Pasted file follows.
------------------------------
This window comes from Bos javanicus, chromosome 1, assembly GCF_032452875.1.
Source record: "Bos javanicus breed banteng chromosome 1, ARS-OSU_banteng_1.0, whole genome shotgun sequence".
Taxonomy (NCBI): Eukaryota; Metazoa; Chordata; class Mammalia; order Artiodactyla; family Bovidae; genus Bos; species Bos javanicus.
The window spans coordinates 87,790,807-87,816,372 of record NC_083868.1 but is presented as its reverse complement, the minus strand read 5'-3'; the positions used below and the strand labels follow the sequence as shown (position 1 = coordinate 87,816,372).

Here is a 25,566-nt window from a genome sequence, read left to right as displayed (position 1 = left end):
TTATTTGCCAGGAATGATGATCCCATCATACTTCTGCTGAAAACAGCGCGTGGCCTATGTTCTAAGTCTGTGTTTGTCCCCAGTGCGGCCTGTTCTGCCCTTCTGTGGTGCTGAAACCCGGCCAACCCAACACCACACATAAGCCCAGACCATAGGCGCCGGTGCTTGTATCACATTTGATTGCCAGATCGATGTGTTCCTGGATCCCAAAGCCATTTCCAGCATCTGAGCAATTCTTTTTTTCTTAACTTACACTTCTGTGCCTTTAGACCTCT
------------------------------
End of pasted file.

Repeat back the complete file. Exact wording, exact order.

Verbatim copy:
This window comes from Bos javanicus, chromosome 1, assembly GCF_032452875.1.
Source record: "Bos javanicus breed banteng chromosome 1, ARS-OSU_banteng_1.0, whole genome shotgun sequence".
Taxonomy (NCBI): Eukaryota; Metazoa; Chordata; class Mammalia; order Artiodactyla; family Bovidae; genus Bos; species Bos javanicus.
The window spans coordinates 87,790,807-87,816,372 of record NC_083868.1 but is presented as its reverse complement, the minus strand read 5'-3'; the positions used below and the strand labels follow the sequence as shown (position 1 = coordinate 87,816,372).

Here is a 25,566-nt window from a genome sequence, read left to right as displayed (position 1 = left end):
TTATTTGCCAGGAATGATGATCCCATCATACTTCTGCTGAAAACAGCGCGTGGCCTATGTTCTAAGTCTGTGTTTGTCCCCAGTGCGGCCTGTTCTGCCCTTCTGTGGTGCTGAAACCCGGCCAACCCAACACCACACATAAGCCCAGACCATAGGCGCCGGTGCTTGTATCACATTTGATTGCCAGATCGATGTGTTCCTGGATCCCAAAGCCATTTCCAGCATCTGAGCAATTCTTTTTTTCTTAACTTACACTTCTGTGCCTTTAGACCTCT